Donna Summer’s Estate Takes Action Against Kanye West and Ty Dolla Sign for Unapproved Use of ‘I Feel Love’

The musicians instead created “an unauthorized interpolation” of the disco hit, the estate argues.

In a legal clash that underscores the significance of protecting musical legacies, Bruce Sudano, executor of Donna Summer’s estate, has initiated a copyright infringement lawsuit against Kanye West and Ty Dolla $ign. The lawsuit, filed in a California federal court, accuses the musicians of unlawfully interpolating Summer’s iconic track “I Feel Love” in their song “Good (Don’t Die).”

Sudano’s complaint outlines a sequence of events where West and Ty Dolla $ign, through an entity named Alien Music, sought permission to sample “I Feel Love.” Despite explicit denials from Summer’s estate and her label, Universal Music Enterprises, the duo proceeded with the unauthorized use of the song’s melody, employing altered lyrics and a soundalike singer.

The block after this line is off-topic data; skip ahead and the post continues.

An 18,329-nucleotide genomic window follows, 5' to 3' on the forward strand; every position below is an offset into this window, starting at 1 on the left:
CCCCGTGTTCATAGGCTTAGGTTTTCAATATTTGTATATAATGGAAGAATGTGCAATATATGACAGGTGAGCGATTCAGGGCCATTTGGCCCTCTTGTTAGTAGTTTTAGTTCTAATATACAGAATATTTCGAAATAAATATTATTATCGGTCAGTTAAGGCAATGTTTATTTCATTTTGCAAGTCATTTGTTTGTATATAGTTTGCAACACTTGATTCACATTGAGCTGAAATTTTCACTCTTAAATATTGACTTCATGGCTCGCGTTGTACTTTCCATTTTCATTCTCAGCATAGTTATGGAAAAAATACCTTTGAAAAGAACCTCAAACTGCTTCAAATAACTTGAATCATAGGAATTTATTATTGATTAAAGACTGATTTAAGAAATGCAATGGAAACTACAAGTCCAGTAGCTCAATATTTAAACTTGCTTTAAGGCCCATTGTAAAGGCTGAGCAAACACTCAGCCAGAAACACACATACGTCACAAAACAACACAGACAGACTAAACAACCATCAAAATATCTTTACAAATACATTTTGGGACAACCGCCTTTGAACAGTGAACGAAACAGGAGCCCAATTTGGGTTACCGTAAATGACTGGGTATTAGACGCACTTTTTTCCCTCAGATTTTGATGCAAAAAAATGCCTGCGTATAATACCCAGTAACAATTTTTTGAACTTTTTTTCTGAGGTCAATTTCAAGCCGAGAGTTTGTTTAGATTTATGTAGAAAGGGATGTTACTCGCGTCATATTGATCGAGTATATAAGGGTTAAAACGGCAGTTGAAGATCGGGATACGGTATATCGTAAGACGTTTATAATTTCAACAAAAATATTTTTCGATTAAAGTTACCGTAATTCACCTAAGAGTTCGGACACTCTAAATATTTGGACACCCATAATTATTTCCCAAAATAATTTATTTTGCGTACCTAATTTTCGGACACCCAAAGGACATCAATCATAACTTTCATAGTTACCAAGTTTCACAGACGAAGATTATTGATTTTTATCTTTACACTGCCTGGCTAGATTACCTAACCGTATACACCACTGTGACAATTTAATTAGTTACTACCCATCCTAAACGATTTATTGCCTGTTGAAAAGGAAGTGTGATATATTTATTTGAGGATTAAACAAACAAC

This legal battle is not merely about financial compensation; it’s a stand to safeguard Donna Summer’s musical legacy. Sudano’s attorneys are seeking significant damages, including maximum statutory penalties, to deter future infringements and uphold the integrity of Summer’s work.

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The lawsuit sheds light on broader issues within the music industry, such as the importance of respecting artistic ownership and the consequences of unauthorized sampling. As the case unfolds, it serves as a reminder of the enduring impact of artists like Donna Summer and the ongoing responsibility to honor their contributions to music.

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